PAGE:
1. She's challenges socially established gender roles.
She talks about having casual sex, partying, and drinking. She openly sexualizes guys, something that male artists do to women on a daily basis, except when they do it, nobody even bats an eyelash. In fact, 'Blah Blah Blah' was actually made as a conscious effort to try and create a song where she talks about men the way they talk about girls. When it's a female talking about this kind of stuff, everybody is quick to label her as trashy or uncouth, but the exact same things are celebrated and joked about when they come from a man. Ke$ha says it best herself, “I’m a young, responsible woman who can work and party as hard as any man. So, if I want to talk about drinking and sex, I’m going to do it.”
Rivers Cuomo, best known as the frontman of influential rock band Weezer, is going to have a sitcom based on life air on Fox. As many are aware, the nerd-rocker attended Harvard for a year in 1996, then left to work with Weezer full-time, only to return and finish his degree almost a decade later.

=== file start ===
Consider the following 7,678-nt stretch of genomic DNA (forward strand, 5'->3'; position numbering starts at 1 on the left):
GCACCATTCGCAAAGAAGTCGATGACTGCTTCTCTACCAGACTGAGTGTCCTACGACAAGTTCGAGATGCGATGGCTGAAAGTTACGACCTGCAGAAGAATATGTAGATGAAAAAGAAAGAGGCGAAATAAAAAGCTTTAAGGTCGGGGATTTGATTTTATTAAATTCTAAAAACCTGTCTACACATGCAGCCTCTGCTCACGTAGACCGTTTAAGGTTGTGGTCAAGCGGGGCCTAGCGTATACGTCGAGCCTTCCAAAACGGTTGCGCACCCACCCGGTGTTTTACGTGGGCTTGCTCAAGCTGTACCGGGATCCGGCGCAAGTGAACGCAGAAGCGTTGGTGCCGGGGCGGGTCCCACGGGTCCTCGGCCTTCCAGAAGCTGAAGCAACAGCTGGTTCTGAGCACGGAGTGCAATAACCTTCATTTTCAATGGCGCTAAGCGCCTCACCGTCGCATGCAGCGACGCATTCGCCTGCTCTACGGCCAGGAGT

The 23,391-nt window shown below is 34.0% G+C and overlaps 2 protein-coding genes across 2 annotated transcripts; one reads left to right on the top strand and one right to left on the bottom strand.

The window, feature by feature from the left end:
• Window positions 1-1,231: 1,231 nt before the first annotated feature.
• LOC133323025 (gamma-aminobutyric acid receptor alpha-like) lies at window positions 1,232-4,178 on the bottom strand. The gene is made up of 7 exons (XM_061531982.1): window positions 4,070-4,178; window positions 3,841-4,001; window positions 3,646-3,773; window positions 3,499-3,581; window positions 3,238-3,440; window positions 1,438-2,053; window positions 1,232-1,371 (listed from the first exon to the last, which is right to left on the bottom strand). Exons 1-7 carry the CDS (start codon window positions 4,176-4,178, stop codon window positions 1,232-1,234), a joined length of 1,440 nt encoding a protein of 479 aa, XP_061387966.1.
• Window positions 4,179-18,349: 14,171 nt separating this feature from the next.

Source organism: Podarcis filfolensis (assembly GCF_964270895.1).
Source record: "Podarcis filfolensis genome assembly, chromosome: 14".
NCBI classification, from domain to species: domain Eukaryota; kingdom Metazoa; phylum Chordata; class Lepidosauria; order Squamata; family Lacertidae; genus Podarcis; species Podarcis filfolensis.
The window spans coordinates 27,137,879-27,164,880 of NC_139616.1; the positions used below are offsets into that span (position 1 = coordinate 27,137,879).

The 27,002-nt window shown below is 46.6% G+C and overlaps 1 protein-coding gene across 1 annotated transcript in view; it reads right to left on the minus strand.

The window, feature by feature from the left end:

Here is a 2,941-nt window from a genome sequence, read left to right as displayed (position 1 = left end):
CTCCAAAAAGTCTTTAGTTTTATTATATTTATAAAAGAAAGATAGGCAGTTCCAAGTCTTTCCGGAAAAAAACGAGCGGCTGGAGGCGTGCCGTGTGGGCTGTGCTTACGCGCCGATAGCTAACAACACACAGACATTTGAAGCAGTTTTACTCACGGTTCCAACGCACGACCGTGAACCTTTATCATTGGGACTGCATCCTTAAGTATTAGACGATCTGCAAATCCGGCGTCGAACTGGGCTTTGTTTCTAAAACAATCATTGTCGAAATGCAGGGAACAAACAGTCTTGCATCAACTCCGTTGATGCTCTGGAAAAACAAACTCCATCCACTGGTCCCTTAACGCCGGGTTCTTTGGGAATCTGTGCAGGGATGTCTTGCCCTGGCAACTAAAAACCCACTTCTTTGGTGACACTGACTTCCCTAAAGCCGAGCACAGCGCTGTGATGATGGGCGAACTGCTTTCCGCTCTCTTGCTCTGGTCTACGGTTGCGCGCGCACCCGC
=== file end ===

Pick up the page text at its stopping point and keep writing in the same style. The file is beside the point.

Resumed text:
Somewhat loosely-based on Cuomo’s experiences, the show is called DeTour and revolves around a mid-thirties rockstar who departs from the limelight to “find himself” and figure out what he missed while being famous.
Fox already struck a deal with the creators to pay them if the pilot doesn’t air, so it does seem as though this one is being fast-tracked. Maybe some Weezer songs work themselves into the soundtrack – one can only hope! Just no new stuff…
This has certainly been a busy summer for Leeds-born-L.A.-based producer, Rusko. Just a few short weeks after he blew us away with the incredible and eclectic, genre-bending ! EP, Rusko back with a new EP that promises to be just as diverse and interesting as the first. The ! Volume 2 EP is a six-track sequel and with the announcement comes an awesome new single featuring Pusher.
'I Wanna Mingle' starts off sporting some awesome groovy basslines before sprinkling in Waveracer-esque chiptune synths. The entire track is light and sparkling, and though some longtime Rusko fans are mourning the loss of his "old" sound, we are absolutely in love and can't wait to find out what's going to be next!
The day has finally come. After weeks of teasers and settling by listening to a crappy festival livestream rip, you can now listen to the full, high quality version of Zedd's remix of 'Rude'!